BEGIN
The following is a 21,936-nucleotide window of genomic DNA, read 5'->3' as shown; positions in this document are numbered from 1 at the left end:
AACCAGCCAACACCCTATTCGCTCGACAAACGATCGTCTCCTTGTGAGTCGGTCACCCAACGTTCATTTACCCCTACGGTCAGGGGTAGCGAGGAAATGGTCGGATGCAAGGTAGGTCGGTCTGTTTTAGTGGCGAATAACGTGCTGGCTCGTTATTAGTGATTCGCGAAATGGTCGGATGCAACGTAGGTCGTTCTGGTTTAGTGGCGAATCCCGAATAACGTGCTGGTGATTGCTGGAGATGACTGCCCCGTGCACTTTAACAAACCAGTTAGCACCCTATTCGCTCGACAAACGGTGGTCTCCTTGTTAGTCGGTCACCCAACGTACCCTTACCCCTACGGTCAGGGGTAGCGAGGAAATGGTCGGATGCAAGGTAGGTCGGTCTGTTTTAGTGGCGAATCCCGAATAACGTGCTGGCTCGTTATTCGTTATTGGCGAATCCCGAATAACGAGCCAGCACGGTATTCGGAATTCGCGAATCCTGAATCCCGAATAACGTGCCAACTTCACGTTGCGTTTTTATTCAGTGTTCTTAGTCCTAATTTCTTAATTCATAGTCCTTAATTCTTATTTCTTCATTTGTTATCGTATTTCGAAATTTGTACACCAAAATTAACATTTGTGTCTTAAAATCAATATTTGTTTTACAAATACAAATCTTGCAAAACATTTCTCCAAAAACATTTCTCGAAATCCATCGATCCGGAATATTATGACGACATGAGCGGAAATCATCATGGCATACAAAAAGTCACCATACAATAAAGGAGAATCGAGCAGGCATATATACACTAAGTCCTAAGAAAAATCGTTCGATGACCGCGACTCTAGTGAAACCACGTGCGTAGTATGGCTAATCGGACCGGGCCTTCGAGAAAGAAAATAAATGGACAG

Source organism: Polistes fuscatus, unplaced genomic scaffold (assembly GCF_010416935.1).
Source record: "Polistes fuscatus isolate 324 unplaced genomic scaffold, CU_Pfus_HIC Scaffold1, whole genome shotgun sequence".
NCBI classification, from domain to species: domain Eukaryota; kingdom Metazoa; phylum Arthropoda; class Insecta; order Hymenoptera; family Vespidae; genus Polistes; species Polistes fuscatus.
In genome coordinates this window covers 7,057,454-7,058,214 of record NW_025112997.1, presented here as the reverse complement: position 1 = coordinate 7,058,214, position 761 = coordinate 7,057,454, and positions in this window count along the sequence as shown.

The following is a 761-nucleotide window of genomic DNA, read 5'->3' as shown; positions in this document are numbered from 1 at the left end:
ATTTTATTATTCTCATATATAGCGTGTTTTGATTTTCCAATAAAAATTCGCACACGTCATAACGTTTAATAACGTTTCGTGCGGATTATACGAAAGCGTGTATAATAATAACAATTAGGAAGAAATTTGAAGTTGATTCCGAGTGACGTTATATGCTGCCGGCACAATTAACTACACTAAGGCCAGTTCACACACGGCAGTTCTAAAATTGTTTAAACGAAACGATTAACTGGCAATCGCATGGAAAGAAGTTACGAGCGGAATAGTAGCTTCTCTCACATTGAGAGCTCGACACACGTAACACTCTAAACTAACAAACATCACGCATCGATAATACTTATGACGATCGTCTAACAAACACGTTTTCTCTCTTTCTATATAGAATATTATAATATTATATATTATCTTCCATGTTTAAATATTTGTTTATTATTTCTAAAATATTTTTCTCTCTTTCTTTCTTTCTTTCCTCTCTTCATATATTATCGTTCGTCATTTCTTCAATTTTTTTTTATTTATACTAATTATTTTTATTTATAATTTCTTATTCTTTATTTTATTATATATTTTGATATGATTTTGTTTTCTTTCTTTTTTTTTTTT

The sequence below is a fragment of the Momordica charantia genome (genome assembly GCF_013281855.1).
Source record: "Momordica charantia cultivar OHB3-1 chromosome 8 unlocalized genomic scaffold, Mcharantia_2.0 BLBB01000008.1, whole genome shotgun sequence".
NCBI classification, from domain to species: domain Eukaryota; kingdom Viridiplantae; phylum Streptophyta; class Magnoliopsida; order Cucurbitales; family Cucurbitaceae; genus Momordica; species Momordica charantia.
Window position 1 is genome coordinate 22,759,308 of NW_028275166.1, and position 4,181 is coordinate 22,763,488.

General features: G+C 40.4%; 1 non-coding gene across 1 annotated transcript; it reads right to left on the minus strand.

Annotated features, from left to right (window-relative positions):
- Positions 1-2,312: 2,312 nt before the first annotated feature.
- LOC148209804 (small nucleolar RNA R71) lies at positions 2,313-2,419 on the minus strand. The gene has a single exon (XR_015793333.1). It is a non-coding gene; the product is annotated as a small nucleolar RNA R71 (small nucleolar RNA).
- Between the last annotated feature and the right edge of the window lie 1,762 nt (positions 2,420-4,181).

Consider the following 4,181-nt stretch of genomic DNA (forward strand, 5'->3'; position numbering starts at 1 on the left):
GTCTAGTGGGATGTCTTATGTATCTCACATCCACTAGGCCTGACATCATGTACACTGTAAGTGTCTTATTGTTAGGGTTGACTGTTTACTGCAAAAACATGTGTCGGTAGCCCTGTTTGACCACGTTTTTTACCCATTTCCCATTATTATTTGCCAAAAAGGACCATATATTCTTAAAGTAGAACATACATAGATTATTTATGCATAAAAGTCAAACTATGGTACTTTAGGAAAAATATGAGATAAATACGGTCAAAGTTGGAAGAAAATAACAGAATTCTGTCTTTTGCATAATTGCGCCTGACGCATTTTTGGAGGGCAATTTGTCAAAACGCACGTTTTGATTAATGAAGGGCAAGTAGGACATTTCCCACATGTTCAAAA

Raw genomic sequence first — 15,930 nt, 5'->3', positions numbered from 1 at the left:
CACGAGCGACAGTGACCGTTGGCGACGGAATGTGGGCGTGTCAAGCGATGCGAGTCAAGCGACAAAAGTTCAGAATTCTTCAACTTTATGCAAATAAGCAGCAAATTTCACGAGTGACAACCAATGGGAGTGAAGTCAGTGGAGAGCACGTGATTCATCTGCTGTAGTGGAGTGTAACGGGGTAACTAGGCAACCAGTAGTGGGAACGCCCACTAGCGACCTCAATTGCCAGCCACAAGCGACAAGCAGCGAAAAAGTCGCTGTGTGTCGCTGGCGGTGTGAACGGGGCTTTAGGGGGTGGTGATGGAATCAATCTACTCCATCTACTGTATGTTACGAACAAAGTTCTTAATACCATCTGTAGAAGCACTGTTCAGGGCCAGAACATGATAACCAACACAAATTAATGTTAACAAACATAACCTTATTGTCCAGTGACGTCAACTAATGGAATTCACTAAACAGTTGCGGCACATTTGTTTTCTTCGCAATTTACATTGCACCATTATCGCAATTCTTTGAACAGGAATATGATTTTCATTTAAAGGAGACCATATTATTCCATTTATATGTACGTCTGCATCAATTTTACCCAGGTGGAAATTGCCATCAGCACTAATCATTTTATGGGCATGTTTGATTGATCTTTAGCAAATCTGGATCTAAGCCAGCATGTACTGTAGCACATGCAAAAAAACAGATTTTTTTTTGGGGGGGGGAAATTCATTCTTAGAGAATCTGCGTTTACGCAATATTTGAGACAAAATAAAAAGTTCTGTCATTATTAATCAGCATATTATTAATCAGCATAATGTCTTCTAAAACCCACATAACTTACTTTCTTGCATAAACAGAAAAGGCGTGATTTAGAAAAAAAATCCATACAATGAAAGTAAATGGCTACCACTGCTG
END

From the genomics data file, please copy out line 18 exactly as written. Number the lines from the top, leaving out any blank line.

Consider the following 4,181-nt stretch of genomic DNA (forward strand, 5'->3'; position numbering starts at 1 on the left):